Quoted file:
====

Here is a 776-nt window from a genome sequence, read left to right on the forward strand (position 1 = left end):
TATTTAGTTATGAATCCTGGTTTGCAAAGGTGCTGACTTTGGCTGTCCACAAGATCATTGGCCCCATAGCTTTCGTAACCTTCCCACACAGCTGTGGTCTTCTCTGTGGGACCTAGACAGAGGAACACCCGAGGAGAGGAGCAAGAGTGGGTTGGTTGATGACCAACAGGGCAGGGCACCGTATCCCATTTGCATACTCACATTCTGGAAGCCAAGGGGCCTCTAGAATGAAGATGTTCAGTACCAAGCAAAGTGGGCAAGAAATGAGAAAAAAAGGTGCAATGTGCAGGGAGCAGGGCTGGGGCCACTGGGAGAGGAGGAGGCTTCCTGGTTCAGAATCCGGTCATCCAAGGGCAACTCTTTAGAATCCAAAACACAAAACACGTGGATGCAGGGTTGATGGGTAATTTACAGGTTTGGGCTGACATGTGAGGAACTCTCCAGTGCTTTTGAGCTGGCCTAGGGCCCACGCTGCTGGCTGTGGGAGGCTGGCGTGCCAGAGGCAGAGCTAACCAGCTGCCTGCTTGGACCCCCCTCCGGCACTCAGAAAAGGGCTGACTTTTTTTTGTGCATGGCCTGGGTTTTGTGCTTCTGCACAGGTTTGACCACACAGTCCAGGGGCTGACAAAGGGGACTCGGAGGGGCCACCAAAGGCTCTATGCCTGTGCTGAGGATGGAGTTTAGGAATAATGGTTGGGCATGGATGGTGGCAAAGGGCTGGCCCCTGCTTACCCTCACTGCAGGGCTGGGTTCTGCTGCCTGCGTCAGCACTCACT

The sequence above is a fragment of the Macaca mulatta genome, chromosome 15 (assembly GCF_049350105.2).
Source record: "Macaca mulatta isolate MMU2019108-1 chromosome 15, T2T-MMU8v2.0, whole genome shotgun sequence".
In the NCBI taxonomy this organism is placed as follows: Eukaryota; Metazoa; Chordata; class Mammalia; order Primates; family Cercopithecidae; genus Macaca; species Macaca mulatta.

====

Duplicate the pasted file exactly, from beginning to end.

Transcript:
Here is a 776-nt window from a genome sequence, read left to right on the forward strand (position 1 = left end):
TATTTAGTTATGAATCCTGGTTTGCAAAGGTGCTGACTTTGGCTGTCCACAAGATCATTGGCCCCATAGCTTTCGTAACCTTCCCACACAGCTGTGGTCTTCTCTGTGGGACCTAGACAGAGGAACACCCGAGGAGAGGAGCAAGAGTGGGTTGGTTGATGACCAACAGGGCAGGGCACCGTATCCCATTTGCATACTCACATTCTGGAAGCCAAGGGGCCTCTAGAATGAAGATGTTCAGTACCAAGCAAAGTGGGCAAGAAATGAGAAAAAAAGGTGCAATGTGCAGGGAGCAGGGCTGGGGCCACTGGGAGAGGAGGAGGCTTCCTGGTTCAGAATCCGGTCATCCAAGGGCAACTCTTTAGAATCCAAAACACAAAACACGTGGATGCAGGGTTGATGGGTAATTTACAGGTTTGGGCTGACATGTGAGGAACTCTCCAGTGCTTTTGAGCTGGCCTAGGGCCCACGCTGCTGGCTGTGGGAGGCTGGCGTGCCAGAGGCAGAGCTAACCAGCTGCCTGCTTGGACCCCCCTCCGGCACTCAGAAAAGGGCTGACTTTTTTTTGTGCATGGCCTGGGTTTTGTGCTTCTGCACAGGTTTGACCACACAGTCCAGGGGCTGACAAAGGGGACTCGGAGGGGCCACCAAAGGCTCTATGCCTGTGCTGAGGATGGAGTTTAGGAATAATGGTTGGGCATGGATGGTGGCAAAGGGCTGGCCCCTGCTTACCCTCACTGCAGGGCTGGGTTCTGCTGCCTGCGTCAGCACTCACT

The sequence above is a fragment of the Macaca mulatta genome, chromosome 15 (assembly GCF_049350105.2).
Source record: "Macaca mulatta isolate MMU2019108-1 chromosome 15, T2T-MMU8v2.0, whole genome shotgun sequence".
In the NCBI taxonomy this organism is placed as follows: Eukaryota; Metazoa; Chordata; class Mammalia; order Primates; family Cercopithecidae; genus Macaca; species Macaca mulatta.